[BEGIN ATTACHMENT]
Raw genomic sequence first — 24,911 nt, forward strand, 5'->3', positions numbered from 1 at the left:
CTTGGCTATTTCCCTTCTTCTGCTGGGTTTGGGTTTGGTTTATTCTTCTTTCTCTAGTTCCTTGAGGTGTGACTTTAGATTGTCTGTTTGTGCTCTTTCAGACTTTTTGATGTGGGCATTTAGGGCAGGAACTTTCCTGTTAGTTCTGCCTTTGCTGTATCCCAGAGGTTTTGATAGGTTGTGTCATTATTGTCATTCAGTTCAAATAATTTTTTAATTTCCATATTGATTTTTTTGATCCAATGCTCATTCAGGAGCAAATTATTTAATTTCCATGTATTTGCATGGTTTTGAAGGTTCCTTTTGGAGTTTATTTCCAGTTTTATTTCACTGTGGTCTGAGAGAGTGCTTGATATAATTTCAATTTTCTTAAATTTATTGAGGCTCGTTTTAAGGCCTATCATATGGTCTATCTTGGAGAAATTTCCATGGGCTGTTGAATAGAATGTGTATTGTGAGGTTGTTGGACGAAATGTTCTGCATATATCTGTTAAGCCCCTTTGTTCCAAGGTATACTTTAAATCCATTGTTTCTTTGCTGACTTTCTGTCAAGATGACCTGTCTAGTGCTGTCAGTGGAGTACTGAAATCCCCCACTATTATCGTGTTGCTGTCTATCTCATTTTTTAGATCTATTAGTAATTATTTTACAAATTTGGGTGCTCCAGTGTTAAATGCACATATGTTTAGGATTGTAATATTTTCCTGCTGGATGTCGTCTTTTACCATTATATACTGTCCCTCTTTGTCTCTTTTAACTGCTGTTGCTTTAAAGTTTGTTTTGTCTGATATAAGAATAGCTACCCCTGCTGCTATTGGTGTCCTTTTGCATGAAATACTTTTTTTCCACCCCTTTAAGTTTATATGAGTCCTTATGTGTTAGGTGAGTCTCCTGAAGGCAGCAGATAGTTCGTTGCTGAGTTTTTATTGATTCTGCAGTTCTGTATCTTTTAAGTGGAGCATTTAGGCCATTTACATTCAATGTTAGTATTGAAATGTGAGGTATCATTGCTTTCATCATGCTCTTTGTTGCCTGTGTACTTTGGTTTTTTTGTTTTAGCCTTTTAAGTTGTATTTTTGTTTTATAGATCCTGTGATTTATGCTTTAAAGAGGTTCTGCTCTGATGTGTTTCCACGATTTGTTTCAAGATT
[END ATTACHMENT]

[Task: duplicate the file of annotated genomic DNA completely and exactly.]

Raw genomic sequence first — 24,911 nt, forward strand, 5'->3', positions numbered from 1 at the left:
CTTGGCTATTTCCCTTCTTCTGCTGGGTTTGGGTTTGGTTTATTCTTCTTTCTCTAGTTCCTTGAGGTGTGACTTTAGATTGTCTGTTTGTGCTCTTTCAGACTTTTTGATGTGGGCATTTAGGGCAGGAACTTTCCTGTTAGTTCTGCCTTTGCTGTATCCCAGAGGTTTTGATAGGTTGTGTCATTATTGTCATTCAGTTCAAATAATTTTTTAATTTCCATATTGATTTTTTTGATCCAATGCTCATTCAGGAGCAAATTATTTAATTTCCATGTATTTGCATGGTTTTGAAGGTTCCTTTTGGAGTTTATTTCCAGTTTTATTTCACTGTGGTCTGAGAGAGTGCTTGATATAATTTCAATTTTCTTAAATTTATTGAGGCTCGTTTTAAGGCCTATCATATGGTCTATCTTGGAGAAATTTCCATGGGCTGTTGAATAGAATGTGTATTGTGAGGTTGTTGGACGAAATGTTCTGCATATATCTGTTAAGCCCCTTTGTTCCAAGGTATACTTTAAATCCATTGTTTCTTTGCTGACTTTCTGTCAAGATGACCTGTCTAGTGCTGTCAGTGGAGTACTGAAATCCCCCACTATTATCGTGTTGCTGTCTATCTCATTTTTTAGATCTATTAGTAATTATTTTACAAATTTGGGTGCTCCAGTGTTAAATGCACATATGTTTAGGATTGTAATATTTTCCTGCTGGATGTCGTCTTTTACCATTATATACTGTCCCTCTTTGTCTCTTTTAACTGCTGTTGCTTTAAAGTTTGTTTTGTCTGATATAAGAATAGCTACCCCTGCTGCTATTGGTGTCCTTTTGCATGAAATACTTTTTTTCCACCCCTTTAAGTTTATATGAGTCCTTATGTGTTAGGTGAGTCTCCTGAAGGCAGCAGATAGTTCGTTGCTGAGTTTTTATTGATTCTGCAGTTCTGTATCTTTTAAGTGGAGCATTTAGGCCATTTACATTCAATGTTAGTATTGAAATGTGAGGTATCATTGCTTTCATCATGCTCTTTGTTGCCTGTGTACTTTGGTTTTTTTGTTTTAGCCTTTTAAGTTGTATTTTTGTTTTATAGATCCTGTGATTTATGCTTTAAAGAGGTTCTGCTCTGATGTGTTTCCACGATTTGTTTCAAGATT